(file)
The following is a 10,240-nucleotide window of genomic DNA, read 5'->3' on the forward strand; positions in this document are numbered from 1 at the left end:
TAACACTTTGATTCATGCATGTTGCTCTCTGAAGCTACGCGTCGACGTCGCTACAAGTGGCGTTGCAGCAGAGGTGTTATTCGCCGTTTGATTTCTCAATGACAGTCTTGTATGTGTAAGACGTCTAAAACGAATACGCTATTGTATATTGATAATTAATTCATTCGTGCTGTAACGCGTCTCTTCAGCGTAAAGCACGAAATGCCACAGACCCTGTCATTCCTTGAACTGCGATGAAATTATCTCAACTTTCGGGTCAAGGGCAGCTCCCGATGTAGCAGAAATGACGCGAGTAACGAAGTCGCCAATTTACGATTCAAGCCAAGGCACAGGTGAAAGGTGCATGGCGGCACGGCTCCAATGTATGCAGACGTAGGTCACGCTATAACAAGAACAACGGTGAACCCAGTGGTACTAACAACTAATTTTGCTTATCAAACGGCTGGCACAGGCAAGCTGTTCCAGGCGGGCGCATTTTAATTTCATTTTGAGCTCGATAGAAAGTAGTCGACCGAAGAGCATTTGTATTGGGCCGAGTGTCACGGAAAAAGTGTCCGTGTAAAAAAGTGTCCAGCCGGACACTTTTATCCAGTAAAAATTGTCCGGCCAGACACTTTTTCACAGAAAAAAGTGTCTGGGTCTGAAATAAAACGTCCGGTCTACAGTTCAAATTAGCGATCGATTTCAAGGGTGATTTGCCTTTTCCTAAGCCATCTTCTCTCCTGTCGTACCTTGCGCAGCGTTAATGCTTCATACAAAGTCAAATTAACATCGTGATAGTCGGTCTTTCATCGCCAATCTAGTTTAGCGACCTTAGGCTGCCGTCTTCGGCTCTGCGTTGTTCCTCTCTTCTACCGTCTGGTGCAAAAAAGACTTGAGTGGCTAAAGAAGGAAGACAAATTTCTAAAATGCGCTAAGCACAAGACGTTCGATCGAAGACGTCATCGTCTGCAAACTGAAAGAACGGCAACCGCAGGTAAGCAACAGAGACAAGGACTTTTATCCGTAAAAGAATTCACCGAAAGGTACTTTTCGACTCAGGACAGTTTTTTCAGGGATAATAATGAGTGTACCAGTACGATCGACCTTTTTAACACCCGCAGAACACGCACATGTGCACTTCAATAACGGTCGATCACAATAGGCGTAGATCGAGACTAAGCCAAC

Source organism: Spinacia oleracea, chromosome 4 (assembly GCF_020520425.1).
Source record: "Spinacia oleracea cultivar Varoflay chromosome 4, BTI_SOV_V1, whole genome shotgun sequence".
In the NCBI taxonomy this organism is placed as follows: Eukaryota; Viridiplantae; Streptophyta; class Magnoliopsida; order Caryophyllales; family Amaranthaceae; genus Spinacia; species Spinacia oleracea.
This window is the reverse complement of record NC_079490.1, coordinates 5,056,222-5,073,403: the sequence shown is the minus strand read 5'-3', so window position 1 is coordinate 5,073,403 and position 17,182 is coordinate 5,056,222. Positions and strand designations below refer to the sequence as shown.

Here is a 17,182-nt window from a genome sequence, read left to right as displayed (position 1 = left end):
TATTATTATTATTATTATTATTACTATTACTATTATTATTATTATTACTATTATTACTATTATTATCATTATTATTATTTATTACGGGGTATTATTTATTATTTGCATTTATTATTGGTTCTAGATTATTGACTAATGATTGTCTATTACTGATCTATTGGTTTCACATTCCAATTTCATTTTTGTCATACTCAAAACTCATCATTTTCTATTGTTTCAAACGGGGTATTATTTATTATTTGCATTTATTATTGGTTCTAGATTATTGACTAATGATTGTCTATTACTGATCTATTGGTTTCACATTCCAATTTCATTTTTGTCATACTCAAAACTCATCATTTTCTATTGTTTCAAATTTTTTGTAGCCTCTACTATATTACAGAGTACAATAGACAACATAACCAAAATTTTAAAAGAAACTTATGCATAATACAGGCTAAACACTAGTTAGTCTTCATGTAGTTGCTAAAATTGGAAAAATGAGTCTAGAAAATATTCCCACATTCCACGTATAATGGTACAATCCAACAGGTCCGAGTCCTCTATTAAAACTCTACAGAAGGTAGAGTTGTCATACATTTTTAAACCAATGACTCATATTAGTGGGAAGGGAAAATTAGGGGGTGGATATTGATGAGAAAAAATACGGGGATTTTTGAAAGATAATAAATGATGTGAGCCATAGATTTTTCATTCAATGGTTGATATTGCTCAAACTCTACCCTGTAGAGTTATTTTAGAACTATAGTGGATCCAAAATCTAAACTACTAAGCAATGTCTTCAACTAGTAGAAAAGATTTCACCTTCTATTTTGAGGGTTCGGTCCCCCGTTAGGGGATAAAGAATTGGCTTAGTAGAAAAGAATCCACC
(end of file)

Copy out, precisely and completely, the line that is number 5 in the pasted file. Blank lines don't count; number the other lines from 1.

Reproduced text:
In the NCBI taxonomy this organism is placed as follows: Eukaryota; Viridiplantae; Streptophyta; class Magnoliopsida; order Caryophyllales; family Amaranthaceae; genus Spinacia; species Spinacia oleracea.